Time Doesn't Heal All Wounds

What they tell you about bereavement may well be wrong

Posted Apr 22, 2018

When a friend’s wife of more than 40 years died, I thought that few people were better prepared to deal with the aftermath. He had been a minister for longer than his marriage and during that time counseled countless people who were bereaved.

His wife’s death has been exceedingly difficult for him. Perhaps because it had come unexpectedly. Not until she suddenly collapsed did anyone know that she had a fatal and rapidly spreading form of cancer. He had no time to prepare. The rapidity of her death left no time for psychic preparation. From the moment she became unconscious until the time she died, he was consumed with taking care of her, arranging for whatever treatment might be available and ultimately being with her at her bedside as she died without consciousness.

My friend knows about the stages of grief. But it is one thing to know about something and another to know by experience.  While Kubler-Ross’s schema of denial-anger-bargaining-depression-acceptance can be helpful to someone who is bereaved, it can also be harmful in some circumstances. The problem with it is, like any broad theory, a one-size-fits-all approach to human suffering. Like any generalization, there are outliers and with grief, most everyone is an exception to the rule.

Each person’s experience with death is unique. Generalizations can be made about the nature of bereavement, but like all generalization, they don’t apply to everyone. I have known those who have had wonderful marriages and within a year of their spouses’ deaths have remarried. Because they had known love, it was easy for them to find it again. And I have known those who have had wonderful marriages who could not marry again for they would experience it as a betrayal of their dearly departed.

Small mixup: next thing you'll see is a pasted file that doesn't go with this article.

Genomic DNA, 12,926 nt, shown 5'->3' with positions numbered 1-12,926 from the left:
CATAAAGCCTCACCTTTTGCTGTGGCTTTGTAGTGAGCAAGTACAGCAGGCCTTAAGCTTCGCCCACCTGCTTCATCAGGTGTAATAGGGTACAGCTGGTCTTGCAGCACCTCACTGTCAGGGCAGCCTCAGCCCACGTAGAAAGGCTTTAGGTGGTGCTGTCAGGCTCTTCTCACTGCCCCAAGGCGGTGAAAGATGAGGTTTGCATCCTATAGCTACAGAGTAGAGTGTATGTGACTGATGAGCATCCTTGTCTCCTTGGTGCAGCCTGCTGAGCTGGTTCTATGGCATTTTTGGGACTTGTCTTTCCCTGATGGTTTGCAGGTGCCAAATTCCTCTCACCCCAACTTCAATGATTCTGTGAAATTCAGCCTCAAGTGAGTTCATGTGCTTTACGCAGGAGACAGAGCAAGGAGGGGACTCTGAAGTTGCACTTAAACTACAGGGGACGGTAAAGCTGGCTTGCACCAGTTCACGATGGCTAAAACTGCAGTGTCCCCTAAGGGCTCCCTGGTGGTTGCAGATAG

There are crucial differences between deaths that are expected and those that one cannot prepare for; between that of an old person and that of the young; the death of a beloved relative and one who was problematic; that which results from an illness and that from an accident.

Time heals all wounds, it is said, but it isn’t true. Time doesn’t heal all wounds for all people all the time. Timetables differ as much as one person differs from another. Everyone arrives in their own way what to hold on to and what to let go of. Trusted companions, professionals and rituals can help when matters become overwhelming by helping to raise the right concerns and point in the right direction. But they can’t determine the correct path, for the way forward is uncertain. Nor can it prescribe how long it will take to recover, for that is unknowable. To say more is wishful thinking and sometimes positively harmful.